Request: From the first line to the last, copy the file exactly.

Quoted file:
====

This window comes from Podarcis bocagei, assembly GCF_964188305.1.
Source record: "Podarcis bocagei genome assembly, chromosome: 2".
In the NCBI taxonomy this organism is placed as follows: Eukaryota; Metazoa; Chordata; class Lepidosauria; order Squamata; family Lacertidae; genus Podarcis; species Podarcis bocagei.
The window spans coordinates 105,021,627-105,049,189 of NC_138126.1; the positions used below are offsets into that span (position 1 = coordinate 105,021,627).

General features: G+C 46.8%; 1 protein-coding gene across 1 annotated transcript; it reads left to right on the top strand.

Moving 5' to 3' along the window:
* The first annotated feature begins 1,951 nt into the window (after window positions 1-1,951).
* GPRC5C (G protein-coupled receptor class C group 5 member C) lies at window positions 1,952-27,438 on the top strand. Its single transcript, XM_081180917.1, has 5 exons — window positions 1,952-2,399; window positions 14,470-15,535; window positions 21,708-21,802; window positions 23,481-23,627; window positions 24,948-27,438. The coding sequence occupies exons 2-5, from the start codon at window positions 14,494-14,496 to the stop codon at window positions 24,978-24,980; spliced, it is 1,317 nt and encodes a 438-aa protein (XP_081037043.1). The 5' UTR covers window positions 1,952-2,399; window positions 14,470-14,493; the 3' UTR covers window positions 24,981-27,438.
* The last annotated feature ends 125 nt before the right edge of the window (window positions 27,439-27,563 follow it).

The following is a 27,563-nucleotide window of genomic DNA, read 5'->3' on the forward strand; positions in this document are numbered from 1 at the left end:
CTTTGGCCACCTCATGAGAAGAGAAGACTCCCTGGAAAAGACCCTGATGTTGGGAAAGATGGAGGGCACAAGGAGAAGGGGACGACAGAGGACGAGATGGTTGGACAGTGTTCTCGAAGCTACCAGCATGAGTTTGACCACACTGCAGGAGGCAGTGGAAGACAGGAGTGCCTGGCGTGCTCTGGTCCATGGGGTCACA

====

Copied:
This window comes from Podarcis bocagei, assembly GCF_964188305.1.
Source record: "Podarcis bocagei genome assembly, chromosome: 2".
In the NCBI taxonomy this organism is placed as follows: Eukaryota; Metazoa; Chordata; class Lepidosauria; order Squamata; family Lacertidae; genus Podarcis; species Podarcis bocagei.
The window spans coordinates 105,021,627-105,049,189 of NC_138126.1; the positions used below are offsets into that span (position 1 = coordinate 105,021,627).

General features: G+C 46.8%; 1 protein-coding gene across 1 annotated transcript; it reads left to right on the top strand.

Moving 5' to 3' along the window:
* The first annotated feature begins 1,951 nt into the window (after window positions 1-1,951).
* GPRC5C (G protein-coupled receptor class C group 5 member C) lies at window positions 1,952-27,438 on the top strand. Its single transcript, XM_081180917.1, has 5 exons — window positions 1,952-2,399; window positions 14,470-15,535; window positions 21,708-21,802; window positions 23,481-23,627; window positions 24,948-27,438. The coding sequence occupies exons 2-5, from the start codon at window positions 14,494-14,496 to the stop codon at window positions 24,978-24,980; spliced, it is 1,317 nt and encodes a 438-aa protein (XP_081037043.1). The 5' UTR covers window positions 1,952-2,399; window positions 14,470-14,493; the 3' UTR covers window positions 24,981-27,438.
* The last annotated feature ends 125 nt before the right edge of the window (window positions 27,439-27,563 follow it).

The following is a 27,563-nucleotide window of genomic DNA, read 5'->3' on the forward strand; positions in this document are numbered from 1 at the left end:
CTTTGGCCACCTCATGAGAAGAGAAGACTCCCTGGAAAAGACCCTGATGTTGGGAAAGATGGAGGGCACAAGGAGAAGGGGACGACAGAGGACGAGATGGTTGGACAGTGTTCTCGAAGCTACCAGCATGAGTTTGACCACACTGCAGGAGGCAGTGGAAGACAGGAGTGCCTGGCGTGCTCTGGTCCATGGGGTCACA